The history of the alphabet goes back to the consonantal writing system used for Semitic languages in the Levant in the 2nd millennium BCE. Most or nearly all alphabetic scripts used throughout the world today ultimately go back to this Semitic proto-alphabet.[1] Its first origins can be traced back to a Proto-Sinaitic script developed in Ancient Egypt to represent the language of Semitic-speaking workers and slaves in Egypt.[2] Unskilled in the complex hieroglyphic system used to write the Egyptian language, which required a large number of pictograms, they selected a small number of those commonly seen in their Egyptian surroundings to describe the sounds, as opposed to the semantic values, of their own Canaanite language.[3][4] This script was partly influenced by the older Egyptian hieratic, a cursive script related to Egyptian hieroglyphs.[5][6] The Semitic alphabet became the ancestor of multiple writing systems across the Middle East, Europe, northern Africa, and Pakistan, mainly through Ancient South Arabian,[7] Phoenician, Paleo-Hebrew (closely related and initially virtually identical to the Phoenician alphabet or even derived from it) and later Aramaic (derived from the Phoenician alphabet), four closely related members of the Semitic family of scripts that were in use during the early first millennium BCE.

Some modern authors distinguish between consonantal scripts of the Semitic type, called "abjads" since 1996, and "true alphabets" in the narrow sense,[8][9] the distinguishing criterion being that true alphabets consistently assign letters to both consonants and vowels on an equal basis, while the symbols in a pure abjad stand only for consonants. (So-called impure abjads may use diacritics or a few symbols to represent vowels.) In this sense, then the first true alphabet would be the Greek alphabet, which was adapted from the Phoenician alphabet, but not all scholars and linguists think this is enough to strip away the original meaning of an alphabet to one with both vowels and consonants. Latin, the most widely used alphabet today,[10] in turn derives from the Etruscan and Greek alphabets, themselves derived from Phoenician.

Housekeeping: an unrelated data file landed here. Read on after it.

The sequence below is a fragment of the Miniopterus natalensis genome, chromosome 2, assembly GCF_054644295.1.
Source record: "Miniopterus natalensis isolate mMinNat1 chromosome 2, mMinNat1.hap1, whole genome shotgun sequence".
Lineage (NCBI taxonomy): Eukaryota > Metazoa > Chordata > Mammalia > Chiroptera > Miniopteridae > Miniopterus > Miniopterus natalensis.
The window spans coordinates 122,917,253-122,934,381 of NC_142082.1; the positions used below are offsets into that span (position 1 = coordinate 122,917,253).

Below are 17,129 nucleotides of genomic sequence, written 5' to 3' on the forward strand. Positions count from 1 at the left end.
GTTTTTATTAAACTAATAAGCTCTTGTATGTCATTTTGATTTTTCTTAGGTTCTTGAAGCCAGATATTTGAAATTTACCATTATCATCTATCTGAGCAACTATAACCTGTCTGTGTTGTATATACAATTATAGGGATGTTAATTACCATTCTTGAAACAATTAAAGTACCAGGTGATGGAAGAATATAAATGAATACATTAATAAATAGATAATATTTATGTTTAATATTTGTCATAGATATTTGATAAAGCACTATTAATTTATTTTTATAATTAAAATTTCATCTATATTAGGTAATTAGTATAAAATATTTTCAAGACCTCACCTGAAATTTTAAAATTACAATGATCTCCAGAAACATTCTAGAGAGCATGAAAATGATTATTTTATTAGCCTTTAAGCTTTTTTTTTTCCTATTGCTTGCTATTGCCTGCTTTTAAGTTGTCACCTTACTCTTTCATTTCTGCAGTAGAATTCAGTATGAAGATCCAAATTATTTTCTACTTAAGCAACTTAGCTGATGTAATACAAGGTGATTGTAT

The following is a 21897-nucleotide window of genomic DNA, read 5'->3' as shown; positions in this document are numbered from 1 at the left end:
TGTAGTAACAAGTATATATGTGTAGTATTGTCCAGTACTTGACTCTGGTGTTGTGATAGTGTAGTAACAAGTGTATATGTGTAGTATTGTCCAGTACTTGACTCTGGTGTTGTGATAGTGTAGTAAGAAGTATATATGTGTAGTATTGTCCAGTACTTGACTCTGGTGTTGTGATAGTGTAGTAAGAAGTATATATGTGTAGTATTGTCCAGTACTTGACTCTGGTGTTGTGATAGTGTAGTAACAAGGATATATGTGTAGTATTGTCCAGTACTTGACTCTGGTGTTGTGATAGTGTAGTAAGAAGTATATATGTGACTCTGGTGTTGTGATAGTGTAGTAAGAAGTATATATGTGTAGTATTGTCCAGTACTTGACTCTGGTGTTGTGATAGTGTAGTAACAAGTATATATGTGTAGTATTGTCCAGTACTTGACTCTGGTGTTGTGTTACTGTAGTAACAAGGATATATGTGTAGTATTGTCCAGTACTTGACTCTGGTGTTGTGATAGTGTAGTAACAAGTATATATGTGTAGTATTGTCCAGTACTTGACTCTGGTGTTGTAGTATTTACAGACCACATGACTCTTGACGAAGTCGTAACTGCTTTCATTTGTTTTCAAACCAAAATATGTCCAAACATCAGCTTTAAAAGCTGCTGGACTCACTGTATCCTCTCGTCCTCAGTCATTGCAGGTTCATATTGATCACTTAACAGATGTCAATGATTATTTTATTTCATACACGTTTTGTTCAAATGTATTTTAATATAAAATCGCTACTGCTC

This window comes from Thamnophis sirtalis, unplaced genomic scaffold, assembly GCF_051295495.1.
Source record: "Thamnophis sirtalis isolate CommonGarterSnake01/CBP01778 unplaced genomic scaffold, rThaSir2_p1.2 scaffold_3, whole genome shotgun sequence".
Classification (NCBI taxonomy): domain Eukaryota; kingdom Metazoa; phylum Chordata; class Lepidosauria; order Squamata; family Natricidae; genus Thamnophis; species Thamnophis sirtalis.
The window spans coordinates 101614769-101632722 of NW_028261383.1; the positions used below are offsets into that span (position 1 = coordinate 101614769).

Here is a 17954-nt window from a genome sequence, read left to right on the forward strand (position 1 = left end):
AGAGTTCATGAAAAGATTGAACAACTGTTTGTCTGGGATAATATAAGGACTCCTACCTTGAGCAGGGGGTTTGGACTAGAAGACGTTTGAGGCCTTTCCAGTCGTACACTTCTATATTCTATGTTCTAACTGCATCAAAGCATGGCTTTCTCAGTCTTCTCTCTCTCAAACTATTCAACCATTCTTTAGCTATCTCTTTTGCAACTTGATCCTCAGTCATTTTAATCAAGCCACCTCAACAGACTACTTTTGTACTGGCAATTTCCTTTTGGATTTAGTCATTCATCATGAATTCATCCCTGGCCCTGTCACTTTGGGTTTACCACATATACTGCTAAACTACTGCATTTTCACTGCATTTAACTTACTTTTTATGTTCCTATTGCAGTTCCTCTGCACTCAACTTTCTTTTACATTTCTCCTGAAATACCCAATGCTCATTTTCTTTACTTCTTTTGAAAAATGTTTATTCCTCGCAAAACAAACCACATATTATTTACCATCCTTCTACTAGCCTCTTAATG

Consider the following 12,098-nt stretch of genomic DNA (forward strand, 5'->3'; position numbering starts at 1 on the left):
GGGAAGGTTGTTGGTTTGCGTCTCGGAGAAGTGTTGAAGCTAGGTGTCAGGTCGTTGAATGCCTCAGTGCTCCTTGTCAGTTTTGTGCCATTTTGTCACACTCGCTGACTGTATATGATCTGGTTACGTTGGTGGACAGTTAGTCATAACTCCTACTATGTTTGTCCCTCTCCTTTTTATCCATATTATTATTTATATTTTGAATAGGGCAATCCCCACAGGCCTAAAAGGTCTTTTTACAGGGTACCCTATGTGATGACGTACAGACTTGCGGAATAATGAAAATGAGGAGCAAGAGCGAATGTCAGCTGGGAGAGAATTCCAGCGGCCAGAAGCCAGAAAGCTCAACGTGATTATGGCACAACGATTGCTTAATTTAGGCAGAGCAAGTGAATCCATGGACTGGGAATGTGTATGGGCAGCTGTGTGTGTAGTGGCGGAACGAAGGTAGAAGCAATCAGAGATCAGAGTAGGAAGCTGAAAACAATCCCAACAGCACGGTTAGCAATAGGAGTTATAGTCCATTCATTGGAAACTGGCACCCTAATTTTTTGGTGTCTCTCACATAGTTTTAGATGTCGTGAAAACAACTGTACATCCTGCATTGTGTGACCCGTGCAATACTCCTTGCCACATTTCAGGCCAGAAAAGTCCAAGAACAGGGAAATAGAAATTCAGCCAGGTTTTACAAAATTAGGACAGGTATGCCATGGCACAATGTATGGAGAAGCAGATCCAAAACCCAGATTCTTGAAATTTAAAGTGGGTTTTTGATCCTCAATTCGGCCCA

Two scripts are well attested from before the end of the fourth millennium BCE: Mesopotamian cuneiform and Egyptian hieroglyphs. Hieroglyphs were employed in three ways in Ancient Egyptian texts: as logograms (ideograms) that represent a word denoting an object visually depicted by the hieroglyph; more commonly as phonograms writing a sound or sequence of sounds; and as determinatives (which provide clues to meaning without directly writing sounds).[11] Since vowels were mostly unwritten, the hieroglyphs which indicated a single consonant could have been used as a consonantal alphabet (or "abjad"). This was not done when writing the Egyptian language, but seems to have been a significant influence[citation needed] on the creation of the first alphabet (used to write a Semitic language). All subsequent alphabets around the world have either descended from this first Semitic alphabet, or have been inspired by one of its descendants (i.e. "stimulus diffusion"), with the possible exception of the Meroitic alphabet, a 3rd-century BCE adaptation of hieroglyphs in Nubia to the south of Egypt. The Rongorongo script of Easter Island may also be an independently invented alphabet, but too little is known of it to be certain.[citation needed]

Consonantal alphabets

Semitic alphabet